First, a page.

Join Date: Nov 2004
2016 Cayman GT4
REVIEW: Jeremy Clarkson Not The Audi RS6's Biggest Fan
Sometimes, I think life would be a lot less complicated if we were deer. Because then, all we’d need do to establish ourselves, as the superior being in a group, is to stand tall and wave our antlers around.
Unfortunately, men cannot do this, partly because we don’t have horns and partly because the human equivalent is the penis. And if you start waving that around over a game of darts in the pub, no good will come of it.
All men will claim they don’t jostle for the high ground in a group of other men, but this is nonsense. We all do. Some by using wit, some with the enormity of their wad and some by demonstrating their cleverness. And then you have those who think it’s all down to the size of the engine in their car.
I met one such chap last week.
To begin with, I thought he was genuinely interested in my new car, but it quickly became obvious that he saw it as a threat to his dominant position in the assembled herd. “How many horsepower does it produce?” he asked sweatily. I genuinely didn’t know. When you’re 6ft 5in, you tend not to worry about that sort of thing.
But he wasn’t 6ft 5in so off he scuttled, only to return the next day with information from the Mercedes website, backed, he said, by a call to the local Mercedes dealership. “Your car,” he told me loudly, so everyone could hear, “develops 507 horsepower. Whereas my AMG E-class” — there was a pause — “trumps that with 518.” The unspoken ending was clear. He was 11 better than me.
I’d like to say at this point that I’d met a weirdo, a desperately sad and lonely man, the sort of chap who buys an enormous underwater laptop despite the inconvenience simply so he can appear to have the biggest penis in the airport departure lounge.
But I fear he may not be alone. I fear there are many others just like him all over the world.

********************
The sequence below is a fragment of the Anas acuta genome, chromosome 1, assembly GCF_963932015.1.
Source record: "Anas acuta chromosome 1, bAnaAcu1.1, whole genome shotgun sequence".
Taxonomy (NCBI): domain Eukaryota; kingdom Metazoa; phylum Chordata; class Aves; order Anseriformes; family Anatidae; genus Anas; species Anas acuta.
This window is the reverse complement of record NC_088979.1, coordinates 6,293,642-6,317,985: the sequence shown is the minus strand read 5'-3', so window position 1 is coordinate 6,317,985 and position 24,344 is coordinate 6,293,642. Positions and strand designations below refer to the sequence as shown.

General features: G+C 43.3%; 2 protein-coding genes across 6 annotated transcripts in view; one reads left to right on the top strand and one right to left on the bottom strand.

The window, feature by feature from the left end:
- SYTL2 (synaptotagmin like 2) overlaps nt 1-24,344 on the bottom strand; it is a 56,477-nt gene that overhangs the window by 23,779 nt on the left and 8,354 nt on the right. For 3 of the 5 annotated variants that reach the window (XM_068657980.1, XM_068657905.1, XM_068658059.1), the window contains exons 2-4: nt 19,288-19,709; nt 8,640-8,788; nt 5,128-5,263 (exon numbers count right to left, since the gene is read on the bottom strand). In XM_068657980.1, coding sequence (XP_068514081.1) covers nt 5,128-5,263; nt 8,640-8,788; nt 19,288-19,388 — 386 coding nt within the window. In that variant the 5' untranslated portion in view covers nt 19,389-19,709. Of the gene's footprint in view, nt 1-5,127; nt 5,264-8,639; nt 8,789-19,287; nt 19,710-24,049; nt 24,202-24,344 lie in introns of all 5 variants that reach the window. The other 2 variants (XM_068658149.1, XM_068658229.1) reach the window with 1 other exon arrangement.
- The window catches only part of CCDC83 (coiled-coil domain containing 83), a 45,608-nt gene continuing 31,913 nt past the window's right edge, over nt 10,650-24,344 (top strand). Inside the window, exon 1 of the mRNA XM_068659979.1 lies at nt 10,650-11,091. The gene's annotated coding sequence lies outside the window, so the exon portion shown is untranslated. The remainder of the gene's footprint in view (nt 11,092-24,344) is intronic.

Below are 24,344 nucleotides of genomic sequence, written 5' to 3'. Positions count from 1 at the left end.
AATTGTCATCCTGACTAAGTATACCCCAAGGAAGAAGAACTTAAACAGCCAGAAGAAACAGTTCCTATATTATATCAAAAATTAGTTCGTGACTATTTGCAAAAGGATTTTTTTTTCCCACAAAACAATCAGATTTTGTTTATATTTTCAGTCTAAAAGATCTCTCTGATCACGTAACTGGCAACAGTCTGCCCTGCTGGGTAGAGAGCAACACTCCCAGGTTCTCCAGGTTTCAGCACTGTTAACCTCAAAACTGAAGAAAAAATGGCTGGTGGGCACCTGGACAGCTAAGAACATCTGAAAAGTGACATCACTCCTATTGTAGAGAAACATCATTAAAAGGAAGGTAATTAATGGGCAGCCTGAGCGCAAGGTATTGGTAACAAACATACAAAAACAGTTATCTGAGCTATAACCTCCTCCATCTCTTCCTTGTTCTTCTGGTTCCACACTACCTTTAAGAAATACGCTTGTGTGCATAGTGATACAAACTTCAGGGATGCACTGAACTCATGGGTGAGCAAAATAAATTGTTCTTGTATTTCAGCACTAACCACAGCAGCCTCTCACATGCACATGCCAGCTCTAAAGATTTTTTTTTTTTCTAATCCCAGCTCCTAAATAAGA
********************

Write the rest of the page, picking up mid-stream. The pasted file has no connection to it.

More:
Because why else have the world’s car makers spent the past 15 years churning out cars that develop more and more horsepower? Someone must be buying all these M5s and AMG Mercs. Even though the power their engines make is only any good when worn on the head like an antler.
I mean it. In a Bugatti Veyron, a car built to smash records and boggle minds, lots of horsepower and torque are absolutely necessary. And it’s much the same story with a Ferrari and a Lamborghini too. These are speed machines.
But in a saloon car that is limited to 155mph, the only reason why you might be interested in the power output is because you are penistically challenged.
Most mainstream cars with big engines are limited to 155mph because if they went faster than that, they would need brakes like the rings of Saturn, and so many cooling ducts they’d look like the Pompidou Centre. And this would make them preposterously expensive to make. And therefore even more preposterously expensive to buy.
So why buy a car with 7m horsepower when only 200 of those horsepowers are actually needed to get it to the electronically governed top speed? It makes no sense . . . unless you are a small man, with no antlers and a tiny willy. Then it makes all the sense in the world, because now you can go down to the Harvester, and quantify your life.
“I am 518, which means I am 11 better than him and a whopping 70 better than him.
But I’m not at the top of the tree because he, that man over there who runs the Rotary club and has an orange wife, he is six better than me. Drat.”
You think I’m being silly. Well consider this. Why have sales of the supercharged Jaguar XJ languished so badly for such a long time? Because if you buy one, you are 107 worse than someone with a BMW M5. That’s like turning up at the urinals with an acorn and finding the man next to you is winching out a fireman’s hose.
Worse, you are a massive and humiliating 172 worse than someone with the subject of this morning’s missive, the £77,730 Audi RS6 Avant.